Slowing U.S. manufacturing and services activity is causing growth to decelerate.
However, the pace of job gains continues to support the economy.
The S&P 500 finished its strongest three-quarter showing since 1997, up more than 20%.
- Analysts expect third quarter corporate profit growth to decline for the third consecutive quarter.
- The bull and bear case for additional stock gains in the fourth quarter appear equally weighted.
- Corporations and investors may continue to take their cues from developments on trade.
Data Source: FactSet
Signals remain mixed
Recession risks are intensifying, corporate profit growth around the world is slowing and geopolitical frictions are increasingly destabilizing investors’ confidence about the future. The market’s largest risks — a U.S./China trade war and slowing economic growth — continue to loom large on investment sentiment and give us pause.
At the same time, the S&P 500 Index ended the third quarter near its all-time high, thanks in part to the outperformance of several cyclical areas across the U.S. economy this year. Defensive stocks continue to outperform, while previously underperforming areas of the market were strong in September. This points to healthy participation across the U.S. market entering the last stretch of 2019. However, in many respects, the investing environment remains as uncertain today as it was at the start of the third quarter.
While stock prices may face increased volatility during October, history suggests the final months of the year in aggregate produce positive results. Although 2018 surely missed the mark on this point — the S&P 500 declined by 13.5% in fourth quarter 2018 — we believe last year’s performance was more the exception rather than the rule. With that said, developments on the trade front may once again challenge favorable historical trends if U.S./China trade tensions take another turn for the worse.
Risk and opportunity appear balanced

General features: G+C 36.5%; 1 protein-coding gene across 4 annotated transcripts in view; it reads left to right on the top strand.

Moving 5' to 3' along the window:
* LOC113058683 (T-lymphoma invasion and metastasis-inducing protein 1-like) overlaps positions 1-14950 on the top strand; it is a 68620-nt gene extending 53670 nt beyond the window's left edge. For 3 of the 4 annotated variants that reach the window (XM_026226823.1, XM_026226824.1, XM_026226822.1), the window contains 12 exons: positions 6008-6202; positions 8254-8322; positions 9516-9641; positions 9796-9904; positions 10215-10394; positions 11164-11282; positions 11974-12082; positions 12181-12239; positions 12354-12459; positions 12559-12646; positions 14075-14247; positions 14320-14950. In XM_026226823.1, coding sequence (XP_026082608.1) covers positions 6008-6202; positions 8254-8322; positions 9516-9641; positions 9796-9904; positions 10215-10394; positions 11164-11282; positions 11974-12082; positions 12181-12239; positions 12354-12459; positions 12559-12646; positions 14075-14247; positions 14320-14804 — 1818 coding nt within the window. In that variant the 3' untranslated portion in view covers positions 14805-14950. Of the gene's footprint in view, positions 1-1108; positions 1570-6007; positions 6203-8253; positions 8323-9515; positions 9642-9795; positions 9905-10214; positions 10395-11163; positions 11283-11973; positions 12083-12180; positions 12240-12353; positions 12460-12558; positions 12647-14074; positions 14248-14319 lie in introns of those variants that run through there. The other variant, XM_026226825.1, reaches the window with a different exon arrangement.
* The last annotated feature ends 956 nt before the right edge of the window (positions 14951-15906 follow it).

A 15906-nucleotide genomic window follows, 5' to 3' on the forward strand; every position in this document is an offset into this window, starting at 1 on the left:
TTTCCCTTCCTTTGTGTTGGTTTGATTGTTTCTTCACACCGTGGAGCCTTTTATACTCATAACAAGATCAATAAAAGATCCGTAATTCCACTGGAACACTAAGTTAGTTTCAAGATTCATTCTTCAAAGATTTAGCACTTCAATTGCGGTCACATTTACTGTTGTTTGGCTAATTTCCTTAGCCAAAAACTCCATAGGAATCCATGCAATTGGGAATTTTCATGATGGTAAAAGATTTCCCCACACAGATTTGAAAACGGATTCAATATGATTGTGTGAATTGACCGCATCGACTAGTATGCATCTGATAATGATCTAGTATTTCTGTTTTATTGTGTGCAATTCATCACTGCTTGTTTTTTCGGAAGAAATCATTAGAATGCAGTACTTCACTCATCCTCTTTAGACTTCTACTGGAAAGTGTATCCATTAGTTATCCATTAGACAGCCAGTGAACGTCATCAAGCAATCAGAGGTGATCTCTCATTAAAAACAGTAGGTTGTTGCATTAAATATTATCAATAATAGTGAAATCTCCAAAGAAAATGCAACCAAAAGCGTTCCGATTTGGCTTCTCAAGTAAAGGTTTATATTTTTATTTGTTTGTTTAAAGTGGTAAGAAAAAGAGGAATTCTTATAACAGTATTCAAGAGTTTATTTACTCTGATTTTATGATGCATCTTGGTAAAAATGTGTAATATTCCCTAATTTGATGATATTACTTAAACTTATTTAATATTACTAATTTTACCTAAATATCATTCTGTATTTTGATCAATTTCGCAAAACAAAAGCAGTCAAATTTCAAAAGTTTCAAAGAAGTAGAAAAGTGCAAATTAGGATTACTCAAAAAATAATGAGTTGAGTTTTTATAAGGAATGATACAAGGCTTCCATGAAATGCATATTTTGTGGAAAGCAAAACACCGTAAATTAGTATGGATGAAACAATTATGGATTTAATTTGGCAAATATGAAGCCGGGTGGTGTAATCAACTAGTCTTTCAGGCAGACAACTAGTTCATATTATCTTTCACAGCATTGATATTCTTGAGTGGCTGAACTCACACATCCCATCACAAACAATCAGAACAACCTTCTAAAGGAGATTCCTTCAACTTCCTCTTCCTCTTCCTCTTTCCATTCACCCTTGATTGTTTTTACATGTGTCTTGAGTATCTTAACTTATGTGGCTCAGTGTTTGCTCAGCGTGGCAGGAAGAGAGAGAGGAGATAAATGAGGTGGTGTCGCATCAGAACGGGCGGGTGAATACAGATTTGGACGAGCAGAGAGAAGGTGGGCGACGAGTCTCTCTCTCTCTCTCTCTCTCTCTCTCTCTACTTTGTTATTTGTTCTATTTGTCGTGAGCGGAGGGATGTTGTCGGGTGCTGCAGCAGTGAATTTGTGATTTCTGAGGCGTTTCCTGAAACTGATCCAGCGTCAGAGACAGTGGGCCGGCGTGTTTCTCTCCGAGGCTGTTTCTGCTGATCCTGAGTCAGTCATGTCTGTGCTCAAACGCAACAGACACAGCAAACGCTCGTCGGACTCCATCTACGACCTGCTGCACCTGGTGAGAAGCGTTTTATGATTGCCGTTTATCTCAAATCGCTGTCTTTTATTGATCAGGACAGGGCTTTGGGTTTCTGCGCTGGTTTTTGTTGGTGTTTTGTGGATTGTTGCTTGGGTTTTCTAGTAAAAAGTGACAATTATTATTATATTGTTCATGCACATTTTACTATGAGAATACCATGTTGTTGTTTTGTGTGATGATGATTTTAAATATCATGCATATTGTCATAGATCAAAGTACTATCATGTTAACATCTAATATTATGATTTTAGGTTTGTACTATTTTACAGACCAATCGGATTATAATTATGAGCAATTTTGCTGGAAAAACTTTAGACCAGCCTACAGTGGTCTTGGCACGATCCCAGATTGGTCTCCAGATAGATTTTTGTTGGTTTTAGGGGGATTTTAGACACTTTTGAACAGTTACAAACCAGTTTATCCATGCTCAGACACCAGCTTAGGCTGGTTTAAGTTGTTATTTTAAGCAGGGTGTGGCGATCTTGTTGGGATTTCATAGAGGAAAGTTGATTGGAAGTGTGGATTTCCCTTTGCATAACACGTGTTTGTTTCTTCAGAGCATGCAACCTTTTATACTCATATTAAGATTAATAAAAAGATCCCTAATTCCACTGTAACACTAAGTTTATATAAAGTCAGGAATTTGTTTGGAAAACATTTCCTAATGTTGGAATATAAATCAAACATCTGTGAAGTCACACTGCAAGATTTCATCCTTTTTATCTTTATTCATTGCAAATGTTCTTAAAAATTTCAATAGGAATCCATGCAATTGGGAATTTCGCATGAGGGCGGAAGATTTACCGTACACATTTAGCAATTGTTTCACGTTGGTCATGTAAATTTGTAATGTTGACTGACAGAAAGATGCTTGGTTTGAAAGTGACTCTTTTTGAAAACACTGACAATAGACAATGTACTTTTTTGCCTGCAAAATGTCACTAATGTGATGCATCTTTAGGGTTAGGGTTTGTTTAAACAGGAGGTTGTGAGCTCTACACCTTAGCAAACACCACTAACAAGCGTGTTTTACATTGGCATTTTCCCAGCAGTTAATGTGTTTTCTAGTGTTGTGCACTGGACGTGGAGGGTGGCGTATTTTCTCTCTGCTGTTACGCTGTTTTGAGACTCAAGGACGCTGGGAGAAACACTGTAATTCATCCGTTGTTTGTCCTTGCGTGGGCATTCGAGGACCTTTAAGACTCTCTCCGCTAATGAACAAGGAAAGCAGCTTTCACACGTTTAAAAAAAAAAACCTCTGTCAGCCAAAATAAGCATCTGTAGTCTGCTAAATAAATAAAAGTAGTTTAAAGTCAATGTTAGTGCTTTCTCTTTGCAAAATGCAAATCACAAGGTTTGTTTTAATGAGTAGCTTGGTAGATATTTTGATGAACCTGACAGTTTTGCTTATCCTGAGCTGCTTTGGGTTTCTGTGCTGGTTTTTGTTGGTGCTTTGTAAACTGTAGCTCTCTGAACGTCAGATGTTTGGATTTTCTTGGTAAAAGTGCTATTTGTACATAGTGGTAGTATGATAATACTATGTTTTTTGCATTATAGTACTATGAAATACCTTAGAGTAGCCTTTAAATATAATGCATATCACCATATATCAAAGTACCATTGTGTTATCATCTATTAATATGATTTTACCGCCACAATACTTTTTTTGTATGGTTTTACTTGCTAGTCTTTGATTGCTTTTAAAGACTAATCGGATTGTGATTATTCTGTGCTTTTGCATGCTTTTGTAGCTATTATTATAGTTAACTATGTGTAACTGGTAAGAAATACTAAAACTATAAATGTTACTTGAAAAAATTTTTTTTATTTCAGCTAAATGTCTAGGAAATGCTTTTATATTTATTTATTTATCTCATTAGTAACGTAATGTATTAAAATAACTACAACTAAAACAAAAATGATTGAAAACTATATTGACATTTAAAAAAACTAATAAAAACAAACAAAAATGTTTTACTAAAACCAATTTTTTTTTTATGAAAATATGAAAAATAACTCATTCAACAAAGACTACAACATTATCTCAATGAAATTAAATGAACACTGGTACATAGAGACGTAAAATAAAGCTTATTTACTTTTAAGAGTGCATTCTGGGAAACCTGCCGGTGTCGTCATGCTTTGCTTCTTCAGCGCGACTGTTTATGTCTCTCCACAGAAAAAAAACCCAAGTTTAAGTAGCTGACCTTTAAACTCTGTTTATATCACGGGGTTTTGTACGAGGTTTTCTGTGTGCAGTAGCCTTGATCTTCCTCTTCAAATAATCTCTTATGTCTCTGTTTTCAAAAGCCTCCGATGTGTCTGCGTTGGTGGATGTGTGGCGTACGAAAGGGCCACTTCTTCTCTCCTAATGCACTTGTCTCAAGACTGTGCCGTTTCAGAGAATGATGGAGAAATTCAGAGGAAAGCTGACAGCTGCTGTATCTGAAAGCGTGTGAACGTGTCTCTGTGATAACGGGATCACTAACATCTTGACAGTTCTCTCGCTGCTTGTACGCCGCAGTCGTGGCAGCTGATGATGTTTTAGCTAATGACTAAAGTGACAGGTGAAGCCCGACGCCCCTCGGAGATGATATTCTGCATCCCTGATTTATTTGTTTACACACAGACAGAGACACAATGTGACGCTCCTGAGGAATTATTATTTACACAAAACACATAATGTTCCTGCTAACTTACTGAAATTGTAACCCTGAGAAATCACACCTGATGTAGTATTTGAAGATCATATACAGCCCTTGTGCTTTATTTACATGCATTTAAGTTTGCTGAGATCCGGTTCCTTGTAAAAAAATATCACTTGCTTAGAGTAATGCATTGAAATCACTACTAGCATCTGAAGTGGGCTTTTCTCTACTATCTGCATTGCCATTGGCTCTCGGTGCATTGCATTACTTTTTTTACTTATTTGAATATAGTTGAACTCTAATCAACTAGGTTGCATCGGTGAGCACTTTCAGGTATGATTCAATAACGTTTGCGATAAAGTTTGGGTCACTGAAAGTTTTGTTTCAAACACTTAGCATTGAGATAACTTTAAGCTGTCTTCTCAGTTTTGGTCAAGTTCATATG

As we begin the final quarter of 2019, investors should ground themselves in market themes that continue to support stock prices and keep tabs on catalysts that pose risks. Though hardly an exhaustive list, below is our summary of the bull and bear case for stock prices over the coming months.
At a high level, we believe a little more caution is warranted today. Nevertheless, investors would be remiss if they simply ignored the market’s resiliency, which, in our view, should temper a more bearish view.
|The bull case for U.S. stocks||The bear case for U.S. stocks|
|Market internals remain supportive||Unresolved U.S./China trade tensions are a key risk|
|More stocks and sectors participating on upside days||Important yield curve indicators moving in and out of an inversion signal caution|
|Investor sentiment is subdued||Global growth, including manufacturing activity, is soft or contracting|
|Consumers are working and spending||Washington politics a wildcard, including the 2020 presidential election and President Trump impeachment inquiry|
|Seasonal tailwinds – a strong year through three quarters bodes well for a solid finish||IPO boom going bust but shows market froth is limited – actually a healthy sign for longer-term investors|
|Interest rates are moving lower||Earnings growth is slowing and could moderate more than expected if trade tensions rise|
|Economic surprises moving higher (i.e., data in aggregate coming in better than expected)||2020 earnings expectations are too high|
|Leading economic indicators still not flashing a recession||U.S. dollar holding strong, which could crimp multinational profits|
|Housing seeing a lift from lower interest rates||Consumer confidence data showing mixed sentiment – will consumers continue to shoulder the economy?|
|Stocks offer a higher yield compared to government bonds with better long-term growth potential||Job growth is moderating|
|Small businesses still say it’s difficult to find qualified workers (e.g., a tight labor market could help support economic stability)||Stocks underperforming bonds over the last year|
|Financial conditions remain healthy||Outside of Tech and Consumer Discretionary, defensive sectors outperforming in 2019|
|Valuations appear fair||High debt levels among governments and corporations|
A quick take for your portfolio
We believe investors should tactically overweight U.S. assets and alternative investment strategies, underweight international investments, and ensure their portfolios hold a healthy amount of high-quality investments built to weather a range of market environments. Please consult your Ameriprise financial advisor for more information on our asset allocation guidance as well as recommended investments that can fill a high-quality portfolio.
As of October 7, 2019
Data source: Morningstar Direct